A few days ago, I hiked the Yetman trail. It is 11 miles out and back. I hike about 5 to 6 miles of the trail. The trailhead starts on the far west side of Tucson at the end of Grant Road. It is one of my favorite hikes. The terrain is moderate and follows several washes. It’s rare to come across other people. Wildlife is abundant. It is extremely quiet. About 1.5 miles into the hike, you will come across the Bowen Stone House.
Sherry and Ruby Bowen built their homestead in the early 1930s. I consider it remote. I have to imagine how remote it was when the Bowen family built their farmhouse. In the ’30s, Tucson had a population of about 32,000 people. Today the population is over 540,000.
Something convinced these people to move into the middle of nowhere. Water was scarce. There are few natural resources. Food was not readily abundant. In the summer, the temperature can quickly reach over 100 degrees. This homestead was not an oasis of comfort and easy living.
Something, some impulse, convinced the Bowens to build this ranch. They lived there for 14 years. In that time, their property grew to 2000 acres. They were committed to creating a life in this very remote part of Tucson.
We all have a singular point of view. It is sometimes based on empirical evidence. Sometimes not. That point of view does not always serve us.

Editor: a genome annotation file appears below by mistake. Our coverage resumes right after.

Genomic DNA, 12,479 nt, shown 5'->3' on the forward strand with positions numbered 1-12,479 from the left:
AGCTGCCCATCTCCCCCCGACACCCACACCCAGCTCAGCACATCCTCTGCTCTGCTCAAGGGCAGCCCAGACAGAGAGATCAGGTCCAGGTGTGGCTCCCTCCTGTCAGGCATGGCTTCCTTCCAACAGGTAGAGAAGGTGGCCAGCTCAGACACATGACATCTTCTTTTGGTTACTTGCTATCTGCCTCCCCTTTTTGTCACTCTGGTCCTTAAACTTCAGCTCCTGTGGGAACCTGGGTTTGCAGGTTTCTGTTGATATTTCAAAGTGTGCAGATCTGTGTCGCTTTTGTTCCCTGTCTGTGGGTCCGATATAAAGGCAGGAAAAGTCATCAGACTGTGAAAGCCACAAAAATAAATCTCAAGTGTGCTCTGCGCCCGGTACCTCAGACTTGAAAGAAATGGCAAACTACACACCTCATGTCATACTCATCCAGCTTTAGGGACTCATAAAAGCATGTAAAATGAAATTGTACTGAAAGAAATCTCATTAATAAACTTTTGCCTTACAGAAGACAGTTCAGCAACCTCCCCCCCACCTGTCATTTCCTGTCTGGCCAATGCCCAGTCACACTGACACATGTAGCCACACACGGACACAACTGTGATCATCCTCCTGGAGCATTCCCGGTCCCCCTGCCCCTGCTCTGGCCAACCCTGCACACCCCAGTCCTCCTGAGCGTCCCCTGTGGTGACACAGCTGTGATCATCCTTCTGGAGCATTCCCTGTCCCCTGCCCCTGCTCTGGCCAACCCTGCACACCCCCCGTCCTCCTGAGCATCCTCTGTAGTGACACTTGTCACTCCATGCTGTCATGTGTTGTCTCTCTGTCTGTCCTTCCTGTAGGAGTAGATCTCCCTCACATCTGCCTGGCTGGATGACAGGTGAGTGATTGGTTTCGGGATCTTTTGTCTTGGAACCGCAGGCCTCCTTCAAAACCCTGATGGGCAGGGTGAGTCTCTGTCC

Many times life intervenes in the best of our plans. Often the circumstances of our lives force us to confront change. But, unfortunately, that change and the resulting outcome are only sometimes agreeable and often quite uncomfortable.
I find that I can’t get what I want if it doesn’t exist. That could be the cooperation of nature. The love and affection of my partner. Improvement or change in my employment. It doesn’t matter what it is I can’t get, the outcome is the same. The result of those encounters tends to create resentment. In turn, the resentment only enforces a sense of separation, separation from life itself. I am left feeling like I live in opposition to the life around me. Yet despite those intense feelings, most of us still want what’s often unattainable. Just look around. It’s not hard to see people flailing around, creating more chaos because they can’t get what they want. They see themselves as separate from their very own lives. Just look at what is on the news.
It is easy to keep the status quo. However, the feelings that emerge from those situations often force us to make hard decisions. When I find myself confronted with a difficult decision, I need to continually ask myself if I am in Integrity with myself. I look to validate, trust and acknowledge the gift of my life. I need to ask myself, am I acting for my highest good?
Alexander von Humboldt said, “Everything in life is interaction and reciprocal.” For me, that is a great explanation of Karma. Interaction and reciprocity are one way to understand how we move through life. What we bump into and how we interact with it.
It can be challenging to trust the unfolding of your life. Some decisions are just exceedingly hard to make. It can feel like your entire being wants to rebel. At this point, I would feel worse about keeping things as they are than not taking a risk for my happiness. I find myself needing to stand up for the truth of who I am.
If I can’t live with an open heart and an open mind, I am left with resentment. As Malachy McCourt said, “Resentment is like taking poison and hoping that someone else will die.” I certainly don’t want to live my life like that.
Amidst the chaos and uncertainty of life, I remain open to Grace and the gift of my life.
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